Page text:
‘Amazon effect’ pushes leasing volumes above five-year quarterly average
Take-up of large industrial property grew by 5% during the second quarter of 2017, with deals totalling 11.3 million sq ft signed between April and June, according to Gerald Eve’s latest Prime Logistics quarterly bulletin.
Continuing strong occupier demand in the core West Midlands region – where 3.5 million sq ft was leased in Q2 – stood behind much of the increase, with the ‘Amazon effect’ pushing overall volumes over the five-year average.
The internet retail giant showed its importance to the industrial market with its acquisition of 33.5 acres at Central Park in Avonmouth for the development of a 2.2 million sq ft multi-storey warehouse. In the absence of this transaction, take-up would have been off the pace of recent levels of activity.
It was also notable that the average deal size fell to 138,000 sq ft, indicating the increased demand for smaller sheds for urban logistics facilities, and, to satisfy requirements for space by small to medium sized manufacturers.
Steve Sharman, research partner at Gerald Eve, said: “While quarterly volumes are up, looked at over a longer time period the occupier market has not been as robust as the record-breaking 2016, and at the half year point of 2017 overall demand has softened by 6% on the same period in 2016. In the absence of the Amazon development in Avonmouth, overall quarterly volumes would have been below par, but encouragingly, there would still have been a greater number of smaller deals agreed.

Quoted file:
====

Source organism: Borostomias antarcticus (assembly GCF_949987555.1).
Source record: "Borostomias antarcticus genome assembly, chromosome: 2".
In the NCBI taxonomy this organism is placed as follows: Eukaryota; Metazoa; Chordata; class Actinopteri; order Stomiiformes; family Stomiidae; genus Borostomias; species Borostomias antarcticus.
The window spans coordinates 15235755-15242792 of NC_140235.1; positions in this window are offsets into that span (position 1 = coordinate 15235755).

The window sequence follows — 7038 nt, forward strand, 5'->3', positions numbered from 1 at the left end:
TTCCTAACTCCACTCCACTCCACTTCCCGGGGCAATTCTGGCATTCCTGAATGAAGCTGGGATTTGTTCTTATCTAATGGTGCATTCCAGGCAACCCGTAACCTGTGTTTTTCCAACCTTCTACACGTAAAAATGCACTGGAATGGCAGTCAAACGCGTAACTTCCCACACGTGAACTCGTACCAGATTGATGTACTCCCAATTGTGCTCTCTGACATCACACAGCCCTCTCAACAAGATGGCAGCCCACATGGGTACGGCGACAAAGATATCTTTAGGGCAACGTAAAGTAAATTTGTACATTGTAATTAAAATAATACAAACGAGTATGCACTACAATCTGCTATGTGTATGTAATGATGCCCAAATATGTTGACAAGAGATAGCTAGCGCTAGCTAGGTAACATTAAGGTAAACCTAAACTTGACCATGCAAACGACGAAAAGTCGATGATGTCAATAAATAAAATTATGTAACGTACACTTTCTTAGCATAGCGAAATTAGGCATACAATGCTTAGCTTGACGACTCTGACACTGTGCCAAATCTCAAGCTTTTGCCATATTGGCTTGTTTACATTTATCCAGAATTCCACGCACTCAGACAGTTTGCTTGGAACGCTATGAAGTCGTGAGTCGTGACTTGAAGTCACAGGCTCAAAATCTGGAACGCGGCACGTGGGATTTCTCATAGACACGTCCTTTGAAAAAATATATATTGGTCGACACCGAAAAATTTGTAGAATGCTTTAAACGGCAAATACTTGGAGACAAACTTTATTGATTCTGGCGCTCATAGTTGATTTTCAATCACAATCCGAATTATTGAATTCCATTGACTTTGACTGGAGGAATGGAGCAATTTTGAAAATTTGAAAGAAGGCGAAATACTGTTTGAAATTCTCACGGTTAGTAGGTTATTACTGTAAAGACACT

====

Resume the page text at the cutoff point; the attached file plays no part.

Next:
“After a few quarters of slowing development activity, we saw a range of developers start speculative construction during Q2, more than double the volume recorded in Q1. We are closely monitoring the void periods on all recently-developed schemes, as we are not seeing the same level of frenetic occupier interest in spec schemes that we saw at the end of last year, where several buildings were let whilst still under construction.”
Mark Trowell, agency partner at Gerald Eve, added: “Yes, Amazon is currently the occupier to watch, but it’s interesting that our research has also found an increased demand for smaller sheds during Q2. We are certainly seeing that in London and the South East, but the availability of sites and buildings that can be developed for urban logistics continues to be lost to higher value uses. It’s interesting that some developers are starting to look at innovative solutions such as multi storey buildings and the concept of ‘beds and sheds’ to adapt to this shortage.”